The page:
Gerard Bertrand: Domaine de L’Aigle

23 06 2020

By Peter Vetsch

[These bottles were provided as samples for review purposes.]

The South of France is paradise, for vines and tourists alike.  Consistent weather, tons of heat and sunshine, yet just enough reprieve thanks to surrounding bodies of water — it’s the recipe for both stress-free ripening and a highly satisfying vacation.  Because of these climatic blessings, the growing areas around the Languedoc-Roussillon can successfully cultivate almost any grape you can think of, which helps its ability to generate value-priced reasonable facsimiles of varieties grown at enhanced pedigree and cost elsewhere.  This flexibility may come at a cost, however, hindering the area’s ability to carve out its own identity, one not tethered to other regions’ preconceived notions.  Languedoc luminary Gerard Bertrand has above all sought to let his home region’s soils sing loud and clear, and over the years he has cultivated an impressive array of vineyards and standalone estates that aim to do just that.  It is somewhat ironic, then, that one of his most compelling recent acquisitions is a place that doubles as a convincing stand-in for what I would have told you was the least possible French region to reflect in the deep South:  Burgundy.


I should be careful to clarify:  Domaine de L’Aigle is nobody’s copycat.  Located at the northern peak of the Limoux appellation, which itself is slightly inland of the Mediterranean Sea and just south of famed fortified board-game city Carcassonne, the Domaine is situated at the foot of the Roquetaillade cliff, always the home of numerous nesting eagles (hence the winery name).  The combination of the highest altitude in the region and the cooling air coming down off the adjacent Pyranees mountain range makes average temperatures here 2-3 degrees Celsius lower than its neighbours in the Languedoc, resulting in substantially more rainfall and a massive drop in temperatures overnight.  In this one specific spot — which was France’s first home of sparking wine, by the way, back in 1531, before Dom Perignon figured out bubbles in Champagne — the climate is sufficiently moderate and bracing that the Burgundian duo of Pinot Noir and Chardonnay excel.  The focus of Domaine de L’Aigle is to explore these northern French varieties (as well as a little Gewurz, in a nod to even-more-northerly Alsace) as translated by the Languedoc’s terroir.  Gerard Bertrand acquired the Domaine in 2007, and it is now one of 16 biodynamic estates under the Bertrand umbrella, joining the previously reviewed Domaine de Villemajou and Chateau la Sauvageonne.  Bertrand’s focus is eternally on clearly transmitting the voice of the South; let’s see how it speaks through the grapes of the North. Read the rest of this entry »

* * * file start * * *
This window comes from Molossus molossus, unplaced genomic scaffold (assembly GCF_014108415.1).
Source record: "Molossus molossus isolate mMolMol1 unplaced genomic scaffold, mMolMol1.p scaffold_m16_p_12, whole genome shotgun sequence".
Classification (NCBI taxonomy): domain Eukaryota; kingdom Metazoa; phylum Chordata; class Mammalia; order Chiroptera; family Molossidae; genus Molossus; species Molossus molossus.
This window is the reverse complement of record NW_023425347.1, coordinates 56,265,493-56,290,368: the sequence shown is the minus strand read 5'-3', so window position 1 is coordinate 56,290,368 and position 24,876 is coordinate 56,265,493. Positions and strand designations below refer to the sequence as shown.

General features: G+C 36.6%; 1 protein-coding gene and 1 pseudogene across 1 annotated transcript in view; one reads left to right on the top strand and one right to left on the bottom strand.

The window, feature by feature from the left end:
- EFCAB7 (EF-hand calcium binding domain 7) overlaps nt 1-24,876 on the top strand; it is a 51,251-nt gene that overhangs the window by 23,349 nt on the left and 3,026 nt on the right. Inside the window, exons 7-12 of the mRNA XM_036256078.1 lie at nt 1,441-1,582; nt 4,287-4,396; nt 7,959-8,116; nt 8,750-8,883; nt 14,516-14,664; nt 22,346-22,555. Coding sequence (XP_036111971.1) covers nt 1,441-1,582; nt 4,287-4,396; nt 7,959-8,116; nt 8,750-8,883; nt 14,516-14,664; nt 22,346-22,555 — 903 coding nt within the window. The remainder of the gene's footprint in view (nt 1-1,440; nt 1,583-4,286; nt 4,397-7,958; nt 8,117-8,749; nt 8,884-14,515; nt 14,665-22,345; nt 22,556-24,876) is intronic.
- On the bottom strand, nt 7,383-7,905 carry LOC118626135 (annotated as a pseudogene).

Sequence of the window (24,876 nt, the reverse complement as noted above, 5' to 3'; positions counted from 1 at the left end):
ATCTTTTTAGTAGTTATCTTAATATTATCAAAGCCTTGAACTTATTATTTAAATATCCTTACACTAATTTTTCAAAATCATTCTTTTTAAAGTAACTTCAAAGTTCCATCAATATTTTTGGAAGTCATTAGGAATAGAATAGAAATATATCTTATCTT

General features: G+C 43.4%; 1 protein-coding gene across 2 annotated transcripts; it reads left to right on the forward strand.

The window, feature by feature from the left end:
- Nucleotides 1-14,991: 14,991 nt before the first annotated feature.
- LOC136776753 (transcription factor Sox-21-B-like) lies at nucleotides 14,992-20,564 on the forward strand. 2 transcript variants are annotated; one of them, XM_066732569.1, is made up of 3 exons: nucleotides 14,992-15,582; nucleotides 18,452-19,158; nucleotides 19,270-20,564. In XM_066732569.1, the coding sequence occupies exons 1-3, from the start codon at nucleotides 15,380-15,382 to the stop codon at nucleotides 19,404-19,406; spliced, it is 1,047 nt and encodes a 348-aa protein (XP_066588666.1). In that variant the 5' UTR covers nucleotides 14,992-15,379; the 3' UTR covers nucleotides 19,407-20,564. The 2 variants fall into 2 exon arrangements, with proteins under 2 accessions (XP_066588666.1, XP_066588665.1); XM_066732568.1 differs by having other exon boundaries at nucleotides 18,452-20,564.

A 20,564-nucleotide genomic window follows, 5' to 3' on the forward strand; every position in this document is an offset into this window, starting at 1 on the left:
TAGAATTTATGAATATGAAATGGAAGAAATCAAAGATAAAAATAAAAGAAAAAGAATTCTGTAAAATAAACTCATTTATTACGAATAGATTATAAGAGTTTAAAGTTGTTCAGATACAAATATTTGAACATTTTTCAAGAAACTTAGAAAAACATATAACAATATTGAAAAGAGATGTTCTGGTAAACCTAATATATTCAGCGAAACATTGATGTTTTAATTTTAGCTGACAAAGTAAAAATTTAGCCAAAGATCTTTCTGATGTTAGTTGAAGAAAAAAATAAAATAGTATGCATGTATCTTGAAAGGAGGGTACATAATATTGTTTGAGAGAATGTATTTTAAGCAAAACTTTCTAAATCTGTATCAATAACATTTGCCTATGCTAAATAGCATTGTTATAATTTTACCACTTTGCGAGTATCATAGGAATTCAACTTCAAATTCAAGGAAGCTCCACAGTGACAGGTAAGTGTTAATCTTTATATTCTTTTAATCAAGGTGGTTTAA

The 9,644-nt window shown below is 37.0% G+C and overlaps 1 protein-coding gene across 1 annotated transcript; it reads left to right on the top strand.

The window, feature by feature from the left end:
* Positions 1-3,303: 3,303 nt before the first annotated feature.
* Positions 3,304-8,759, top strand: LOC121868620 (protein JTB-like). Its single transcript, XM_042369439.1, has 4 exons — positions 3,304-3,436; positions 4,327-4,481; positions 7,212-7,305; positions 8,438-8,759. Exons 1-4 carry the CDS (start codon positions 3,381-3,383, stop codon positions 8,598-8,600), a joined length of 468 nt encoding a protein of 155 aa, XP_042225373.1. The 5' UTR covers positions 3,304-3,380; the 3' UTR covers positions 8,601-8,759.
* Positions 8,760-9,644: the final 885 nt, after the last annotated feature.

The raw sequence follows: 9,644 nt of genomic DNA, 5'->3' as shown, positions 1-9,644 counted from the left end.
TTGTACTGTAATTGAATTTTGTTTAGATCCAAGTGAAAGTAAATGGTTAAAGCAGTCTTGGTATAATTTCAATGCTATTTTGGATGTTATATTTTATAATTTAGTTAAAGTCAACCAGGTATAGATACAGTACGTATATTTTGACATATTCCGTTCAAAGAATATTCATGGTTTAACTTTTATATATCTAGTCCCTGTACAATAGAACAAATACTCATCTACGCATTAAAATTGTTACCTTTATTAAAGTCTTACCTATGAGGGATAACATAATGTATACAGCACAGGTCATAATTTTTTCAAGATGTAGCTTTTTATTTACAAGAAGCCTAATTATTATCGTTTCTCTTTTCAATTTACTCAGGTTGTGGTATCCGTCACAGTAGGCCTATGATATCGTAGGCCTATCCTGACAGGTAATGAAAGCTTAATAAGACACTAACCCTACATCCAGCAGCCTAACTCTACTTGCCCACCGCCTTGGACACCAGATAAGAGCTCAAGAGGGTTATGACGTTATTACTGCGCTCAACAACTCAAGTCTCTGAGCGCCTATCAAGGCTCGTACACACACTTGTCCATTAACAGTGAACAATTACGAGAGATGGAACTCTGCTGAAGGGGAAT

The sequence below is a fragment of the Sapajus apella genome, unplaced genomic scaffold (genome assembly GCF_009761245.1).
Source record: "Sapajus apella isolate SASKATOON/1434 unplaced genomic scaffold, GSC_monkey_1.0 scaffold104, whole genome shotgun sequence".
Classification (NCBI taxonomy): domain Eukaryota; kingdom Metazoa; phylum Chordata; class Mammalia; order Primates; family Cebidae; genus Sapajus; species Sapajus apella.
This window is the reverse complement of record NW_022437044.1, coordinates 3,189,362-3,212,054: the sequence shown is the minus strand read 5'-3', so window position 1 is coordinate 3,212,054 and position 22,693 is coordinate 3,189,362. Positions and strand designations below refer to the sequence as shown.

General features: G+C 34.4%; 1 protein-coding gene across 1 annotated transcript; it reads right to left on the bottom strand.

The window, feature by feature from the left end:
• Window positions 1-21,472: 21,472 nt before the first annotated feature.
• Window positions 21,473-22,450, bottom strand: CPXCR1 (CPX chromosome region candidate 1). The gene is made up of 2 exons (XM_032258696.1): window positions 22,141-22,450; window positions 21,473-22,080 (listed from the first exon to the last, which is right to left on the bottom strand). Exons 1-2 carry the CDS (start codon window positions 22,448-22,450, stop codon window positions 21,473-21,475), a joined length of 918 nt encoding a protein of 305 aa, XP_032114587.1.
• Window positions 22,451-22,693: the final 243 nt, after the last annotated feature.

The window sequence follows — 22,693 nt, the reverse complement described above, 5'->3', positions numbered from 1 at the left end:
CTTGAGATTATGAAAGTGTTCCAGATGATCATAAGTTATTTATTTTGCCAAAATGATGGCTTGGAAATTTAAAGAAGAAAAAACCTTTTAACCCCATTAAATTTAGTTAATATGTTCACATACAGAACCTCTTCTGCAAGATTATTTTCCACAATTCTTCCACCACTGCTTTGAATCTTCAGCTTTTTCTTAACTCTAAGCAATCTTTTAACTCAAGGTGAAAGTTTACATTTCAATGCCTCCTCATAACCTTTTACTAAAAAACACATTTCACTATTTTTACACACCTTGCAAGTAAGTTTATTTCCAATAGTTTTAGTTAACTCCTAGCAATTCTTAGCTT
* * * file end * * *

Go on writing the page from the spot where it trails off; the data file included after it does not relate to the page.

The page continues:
Wine Review: 2014 Bila-Haut Rose

13 07 2015

[This bottle was provided as a sample for review purposes.]

Winning producer, winning value.  And look at that colour!

Winning producer, winning value. And look at that colour!

I just got back on the weekend from a sunny California vacation, and as I was coming from hot, humid San Diego into hot, dry Calgary (this was pre-torrential thunderstorms) after the end of a long travel day with two young children, I had my first ever legit rose craving.  Don’t get me wrong:  I like rose just fine, but until this moment I had always been on the “perfectly happy to drink it” side of the fence as opposed to the “insatiable desire for it” side.  But something about that day made me long for a bottle that was crisp and cool yet fruity and substantial, a summer wine niche that rose fits to the tee.  Almost immediately after dropping off the suitcases I went to my neighbourhood liquor store, browsed their abysmal pre-chilled rose selection, and escaped with the one non-White Zinfandel bottle I could find:  a Michel Chapoutier rose called Beaurevoir (pictured below) from pink wine’s spiritual homeland of Tavel in south-eastern France.  After downing it probably more quickly than I should have, I realized that I had another Chapoutier rose in my cellar and promised that I would take my time with this one.  Consider this a kick-off for what looks to be a busy Pop & Pour summer! Read the rest of this entry »

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